Certain individuals can control the ability to commercialize their identity under their so called “Right of Publicity.”  Gottlieb, Rackman & Reisman has been a leader in creatively and innovatively using the recognized “Right of Publicity,” alongside with more traditional intellectual property rights, to protect and enforce an individual’s rights in his or her name and likeness. This has been particularly important for sports and entertainment personalities since these persons — celebrity artists, sports figures and talents — are constantly challenged by third party attempts to misappropriate their images and well-known attributes for commercial purposes.

Simply, the Right of Publicity confers the right to control the commercial use and exploitation of an individual’s attributes such as his or her name, signature, voice, appearance, likeness, mannerisms and nicknames. The definition, scope of protection and application of the Right of Publicity is dictated by state laws, and thus varies from state to state.

Right of Publicity disputes frequently involve famous individuals or celebrities who are engaged in promotional activities for companies that seek their endorsements to promote and sponsor the company’s products or services.  It is known that sports figures make millions in their sport arena but many of them make many more millions through endorsements often after they retire, such as in the case of Michael Jordan who has a wildly successful footwear brand in association with Nike.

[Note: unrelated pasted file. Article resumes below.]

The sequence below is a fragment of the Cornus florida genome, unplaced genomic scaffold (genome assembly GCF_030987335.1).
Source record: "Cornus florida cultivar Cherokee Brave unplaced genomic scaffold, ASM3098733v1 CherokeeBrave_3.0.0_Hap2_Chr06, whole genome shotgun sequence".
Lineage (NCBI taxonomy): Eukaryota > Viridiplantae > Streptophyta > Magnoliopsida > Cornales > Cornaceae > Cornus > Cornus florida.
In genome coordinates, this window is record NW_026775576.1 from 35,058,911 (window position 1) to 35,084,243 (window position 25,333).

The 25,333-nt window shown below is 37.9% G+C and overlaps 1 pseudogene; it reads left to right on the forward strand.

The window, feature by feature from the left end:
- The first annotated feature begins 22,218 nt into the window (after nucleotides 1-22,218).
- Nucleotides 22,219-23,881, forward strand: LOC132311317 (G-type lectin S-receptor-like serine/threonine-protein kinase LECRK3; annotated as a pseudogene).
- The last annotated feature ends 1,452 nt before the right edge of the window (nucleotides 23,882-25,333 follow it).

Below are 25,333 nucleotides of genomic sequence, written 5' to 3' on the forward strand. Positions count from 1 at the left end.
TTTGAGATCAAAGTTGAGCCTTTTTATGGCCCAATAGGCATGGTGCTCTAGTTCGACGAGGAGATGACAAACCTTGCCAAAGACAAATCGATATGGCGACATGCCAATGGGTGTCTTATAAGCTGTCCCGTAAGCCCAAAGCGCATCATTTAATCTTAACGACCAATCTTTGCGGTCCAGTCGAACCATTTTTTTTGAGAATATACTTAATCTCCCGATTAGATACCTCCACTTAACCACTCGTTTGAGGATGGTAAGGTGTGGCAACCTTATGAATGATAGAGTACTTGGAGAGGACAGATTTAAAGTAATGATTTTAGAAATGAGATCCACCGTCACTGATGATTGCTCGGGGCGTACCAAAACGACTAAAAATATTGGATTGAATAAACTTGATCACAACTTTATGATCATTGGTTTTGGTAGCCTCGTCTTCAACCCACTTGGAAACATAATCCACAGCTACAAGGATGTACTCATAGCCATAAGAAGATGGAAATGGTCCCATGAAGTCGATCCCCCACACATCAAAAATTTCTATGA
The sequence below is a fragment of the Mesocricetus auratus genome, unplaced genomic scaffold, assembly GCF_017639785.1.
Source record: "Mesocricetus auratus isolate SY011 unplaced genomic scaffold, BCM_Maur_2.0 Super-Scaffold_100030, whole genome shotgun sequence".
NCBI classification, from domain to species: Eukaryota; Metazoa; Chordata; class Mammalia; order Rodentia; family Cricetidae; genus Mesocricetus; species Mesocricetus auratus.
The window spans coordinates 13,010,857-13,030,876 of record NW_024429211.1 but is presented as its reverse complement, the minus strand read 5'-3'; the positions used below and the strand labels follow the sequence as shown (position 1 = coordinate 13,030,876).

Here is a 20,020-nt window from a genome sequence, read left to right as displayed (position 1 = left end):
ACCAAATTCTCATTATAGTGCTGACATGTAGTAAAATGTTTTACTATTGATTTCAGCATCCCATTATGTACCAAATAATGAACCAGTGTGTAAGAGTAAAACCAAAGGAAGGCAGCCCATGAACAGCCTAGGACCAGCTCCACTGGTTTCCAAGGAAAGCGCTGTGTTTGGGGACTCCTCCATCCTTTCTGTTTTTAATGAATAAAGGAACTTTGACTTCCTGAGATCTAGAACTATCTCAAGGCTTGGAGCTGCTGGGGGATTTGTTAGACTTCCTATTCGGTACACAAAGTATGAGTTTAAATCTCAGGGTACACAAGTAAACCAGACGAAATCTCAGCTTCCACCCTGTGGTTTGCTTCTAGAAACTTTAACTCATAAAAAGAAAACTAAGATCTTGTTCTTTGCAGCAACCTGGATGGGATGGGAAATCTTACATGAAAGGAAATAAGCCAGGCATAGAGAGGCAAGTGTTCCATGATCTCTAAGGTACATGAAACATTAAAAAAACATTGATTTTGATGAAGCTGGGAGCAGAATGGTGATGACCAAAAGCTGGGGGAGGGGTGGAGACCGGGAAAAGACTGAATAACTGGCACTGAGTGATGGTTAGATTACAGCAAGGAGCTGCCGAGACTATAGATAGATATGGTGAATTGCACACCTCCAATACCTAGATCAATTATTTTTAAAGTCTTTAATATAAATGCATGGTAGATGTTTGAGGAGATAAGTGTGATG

While Right of Publicity differs from trademarks, there are similarities between the Right of Publicity and our trademark laws. Akin to the right of publicity, the trademark laws prohibit false or fraudulent endorsements and representations. Gottlieb Rackman & Reisman attorneys are experienced in both areas and can navigate the waters to establish your rights. Taking into consideration the value of the rights recognized not only under the Right of Publicity but by trademark laws in general, Gottlieb, Rackman & Reisman has encouraged celebrity clients, especially sports figures, to protect their names, signatures, “movements” and likeness even by registering those rights with the United States Patent and Trademark Office.